And we humans are secretly programmed by these devices to be patient, tolerant or to simply accept our fate without question until it comes a point that we forget how it is to complain. The dependability of these gadgets is directly proportional to their price and complexity: the more pricey and complex a gizmo is, the higher is its probability to malfunction. Encounters with these sly and scheming modern gadgets make us docile creatures stripped with what used to be our unalienable right to complain. No one in his right mind, of course, could seriously air kvetch and displeasure when any of his gadgets decides not to do the work it is expected to perform for such is futile. No amount of wailing and sighing will bring these gadgets to sanity.

And to add, these bouts of malfunctioning occur when they are needed the most, say a final presentation in front of your boss where the projector chose to show nothing but blank, black space, a text message that could have saved your relationship but the mobile phone chose to freeze and hang just when your girlfriend asks you if there is still hope to mend things between the two of you, or your 300-page term paper that became invisible all of a sudden because your laptop allowed a virus to play with its mother board.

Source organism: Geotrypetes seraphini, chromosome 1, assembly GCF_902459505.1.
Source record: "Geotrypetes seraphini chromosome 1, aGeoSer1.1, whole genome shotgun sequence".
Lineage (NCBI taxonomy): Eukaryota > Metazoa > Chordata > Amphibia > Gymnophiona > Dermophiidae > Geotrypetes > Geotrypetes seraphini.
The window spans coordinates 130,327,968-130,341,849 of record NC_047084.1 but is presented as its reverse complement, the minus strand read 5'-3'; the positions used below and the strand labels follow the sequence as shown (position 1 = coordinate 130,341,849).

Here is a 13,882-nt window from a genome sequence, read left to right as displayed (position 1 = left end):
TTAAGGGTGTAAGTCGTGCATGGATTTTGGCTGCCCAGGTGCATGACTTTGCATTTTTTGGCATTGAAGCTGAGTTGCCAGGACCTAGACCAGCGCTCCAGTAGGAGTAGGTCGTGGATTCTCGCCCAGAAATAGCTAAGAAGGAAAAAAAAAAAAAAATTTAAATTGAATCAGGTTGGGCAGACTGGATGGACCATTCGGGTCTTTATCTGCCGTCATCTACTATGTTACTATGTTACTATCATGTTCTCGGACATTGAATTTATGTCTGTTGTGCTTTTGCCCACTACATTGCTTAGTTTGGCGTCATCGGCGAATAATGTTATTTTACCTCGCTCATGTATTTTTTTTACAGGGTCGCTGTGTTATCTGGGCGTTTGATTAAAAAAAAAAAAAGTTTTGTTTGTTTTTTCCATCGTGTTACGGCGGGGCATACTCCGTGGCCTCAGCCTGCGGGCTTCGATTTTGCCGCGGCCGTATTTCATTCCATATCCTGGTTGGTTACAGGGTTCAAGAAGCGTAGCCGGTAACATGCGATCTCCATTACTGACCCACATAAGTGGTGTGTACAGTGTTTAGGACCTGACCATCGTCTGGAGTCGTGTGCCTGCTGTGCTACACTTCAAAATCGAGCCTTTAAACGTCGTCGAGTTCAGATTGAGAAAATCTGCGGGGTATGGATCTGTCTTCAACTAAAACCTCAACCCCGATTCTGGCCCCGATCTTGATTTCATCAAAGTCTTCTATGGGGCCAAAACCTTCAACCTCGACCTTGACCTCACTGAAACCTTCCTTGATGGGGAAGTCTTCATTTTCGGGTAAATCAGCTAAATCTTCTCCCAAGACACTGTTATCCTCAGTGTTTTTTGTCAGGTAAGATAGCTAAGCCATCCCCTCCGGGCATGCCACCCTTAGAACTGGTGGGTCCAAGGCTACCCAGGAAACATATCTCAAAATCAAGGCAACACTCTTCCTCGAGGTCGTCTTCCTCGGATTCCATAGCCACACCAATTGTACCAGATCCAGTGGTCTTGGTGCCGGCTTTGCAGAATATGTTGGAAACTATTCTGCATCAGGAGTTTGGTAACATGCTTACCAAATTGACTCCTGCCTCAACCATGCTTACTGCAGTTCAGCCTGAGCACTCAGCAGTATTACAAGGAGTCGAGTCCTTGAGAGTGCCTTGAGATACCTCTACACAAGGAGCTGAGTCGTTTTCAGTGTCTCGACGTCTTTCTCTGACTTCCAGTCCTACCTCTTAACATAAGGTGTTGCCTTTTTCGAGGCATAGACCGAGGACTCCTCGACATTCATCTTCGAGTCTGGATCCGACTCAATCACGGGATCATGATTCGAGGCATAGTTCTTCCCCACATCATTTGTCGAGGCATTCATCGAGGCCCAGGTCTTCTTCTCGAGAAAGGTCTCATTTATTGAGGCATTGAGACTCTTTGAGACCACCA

Such are the perils of modern technology and its connivance with its arrays of small gadgets; they market themselves as man’s salvation from slavery, from wasted time, from inconvenience, from discomfort, and from all ails of mankind imaginable, only to create new and more complicated problems.

For the past weeks, I’ve been using this small black device I bought for a price to give me broadband access, which according to its ad on TV will allow me to use the web any time I want, anywhere I am because the service provider has the largest network in the archipelago. I’ve been so used to slow internet access before that I’ve already lowered my expectations. It boasts 2mb/s, just right, I thought, because I do only minimal things in the web, send emails, download articles, upload my blog, and I do not even open porn sites because I am of the opinion that they are trite and cliché.


Here are several tips on how to take full advantage of your Smart Bro wireless broadband provider:

1. Web connection is interrupted after every fifteen seconds which is a good way for anyone to practice typing. In a span of 2 weeks I can finish typing a 500-word article in 10 seconds. I am looking forward to a career as a typist thanks to my Smart Bro.